A number of scientific studies have long predicted that extreme weather events, from drought to heavy rains, would result from increasing global temperatures. In the past year, a flurry of about a dozen papers have established the scientific basis for linking warmer oceans and stronger hurricanes.
Kerry Emanuel, a climate scientist and hurricane specialist at MIT, published an influential paper in August 2005 that correlated longer and more powerful hurricanes with rising temperatures in tropical oceans.
"The observations leave no doubt at all that over the last 30 years or so there have been important increases in hurricane activity in most of the world's oceans," Emanuel said last week in a conference call with journalists.
"The next obvious question is, why is the ocean temperature changing? Initially, we thought the changes were perfectly natural," Emanuel said. "But we have found that much of the changes we have seen, particularly in the Atlantic, are associated with global or hemispheric climate change, much of which is manmade. And that is what has us all very concerned."
Part of the concern is that, according to a 2005 study by scientists at Georgia Tech University and the National Center for Atmospheric Research, the number of Category 4 and 5 hurricanes has doubled in the past 35 years. Those storms pack an enormous amount of destructive power, with winds anywhere from 131 miles to more than 155 miles per hour.
Not all aspects of hurricane science are settled, however, although most researchers do agree that warmer oceans are important in hurricane formation.
"It's not one of the key areas of controversy," said Chris Landsea, a hurricane researcher at the National Oceanic and Atmospheric Administration's National Hurricane Center.
However, Landsea said that one of the main questions is not whether but how much impact global warming is having on hurricane intensity and frequency, something the new study does not address.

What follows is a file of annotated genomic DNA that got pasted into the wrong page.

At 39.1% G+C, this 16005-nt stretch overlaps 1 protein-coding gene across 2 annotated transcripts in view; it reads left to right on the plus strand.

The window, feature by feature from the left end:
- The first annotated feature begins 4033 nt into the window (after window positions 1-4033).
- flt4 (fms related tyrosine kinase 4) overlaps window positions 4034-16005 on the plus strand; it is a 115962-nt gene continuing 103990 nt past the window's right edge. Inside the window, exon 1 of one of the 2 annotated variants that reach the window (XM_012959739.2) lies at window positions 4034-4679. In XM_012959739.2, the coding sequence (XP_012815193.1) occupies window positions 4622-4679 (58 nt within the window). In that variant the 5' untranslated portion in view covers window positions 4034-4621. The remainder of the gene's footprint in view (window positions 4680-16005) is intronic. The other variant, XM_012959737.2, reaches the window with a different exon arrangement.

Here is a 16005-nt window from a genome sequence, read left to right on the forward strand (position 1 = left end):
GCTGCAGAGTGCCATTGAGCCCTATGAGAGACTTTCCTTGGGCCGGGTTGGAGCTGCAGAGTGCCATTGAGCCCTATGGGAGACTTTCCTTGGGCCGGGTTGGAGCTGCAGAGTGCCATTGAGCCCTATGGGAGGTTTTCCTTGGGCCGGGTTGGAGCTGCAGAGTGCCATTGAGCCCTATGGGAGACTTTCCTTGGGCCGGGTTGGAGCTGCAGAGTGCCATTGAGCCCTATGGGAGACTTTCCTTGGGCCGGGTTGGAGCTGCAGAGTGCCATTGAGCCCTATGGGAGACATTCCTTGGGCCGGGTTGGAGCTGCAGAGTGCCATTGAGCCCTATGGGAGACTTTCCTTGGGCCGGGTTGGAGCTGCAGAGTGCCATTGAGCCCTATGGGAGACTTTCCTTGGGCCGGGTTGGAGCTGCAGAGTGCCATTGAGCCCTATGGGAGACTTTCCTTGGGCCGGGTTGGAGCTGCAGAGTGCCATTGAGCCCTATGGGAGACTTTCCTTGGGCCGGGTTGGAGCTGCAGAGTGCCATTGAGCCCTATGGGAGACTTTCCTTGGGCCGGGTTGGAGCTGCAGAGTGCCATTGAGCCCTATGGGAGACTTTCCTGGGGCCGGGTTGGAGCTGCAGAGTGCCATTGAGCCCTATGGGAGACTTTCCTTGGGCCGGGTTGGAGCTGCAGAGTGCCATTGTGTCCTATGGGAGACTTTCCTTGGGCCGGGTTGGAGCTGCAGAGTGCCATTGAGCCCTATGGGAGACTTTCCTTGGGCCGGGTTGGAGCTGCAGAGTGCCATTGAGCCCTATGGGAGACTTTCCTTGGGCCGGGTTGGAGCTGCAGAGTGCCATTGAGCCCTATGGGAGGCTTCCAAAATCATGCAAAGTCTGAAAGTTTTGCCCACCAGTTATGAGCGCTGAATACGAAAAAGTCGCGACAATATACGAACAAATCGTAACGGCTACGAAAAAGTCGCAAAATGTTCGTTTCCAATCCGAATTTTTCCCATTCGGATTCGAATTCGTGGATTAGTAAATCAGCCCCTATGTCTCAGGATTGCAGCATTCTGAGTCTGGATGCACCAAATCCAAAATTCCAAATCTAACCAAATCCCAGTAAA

Thomas Knutson, a climate model scientist at the NOAA's Geophysical Fluid Dynamics Laboratory in Princeton, N.J., said there is disagreement among scientists about whether historical data show clear trends in hurricane activity.
"I think that has a higher degree of uncertainty about it," Knutson told ABC News. "The disagreement is about whether there is actually a significant change that's observable in the historical record or not."
Last year's Atlantic hurricane season set a record of 27 named storms, including Katrina. This season has been quieter so far. Researchers said that is not unusual given year-to-year variability.
Emanuel said that hurricanes will get stronger as oceans continue to warm, but predicting the future long-term trends in hurricane activity is complicated. It would be naïve, he said, to try and predict exactly how hurricanes would change if sea surface temperatures continue to go up.
"Although it's tempting to do that," he said, "I think we have to hold back until we understand things better."
Scientists said the exact effects of global warming on hurricanes may not be known yet, but change is coming.
"We're increasing greenhouse gases and forcing the climate system in ways that we expect there are going to be very substantial changes in the coming century," Knutson said. "We're trying to figure out what it means in terms of weather and things that impact people day to day, such as storms and heat waves and droughts. This is just one part of that overall puzzle that we're working on."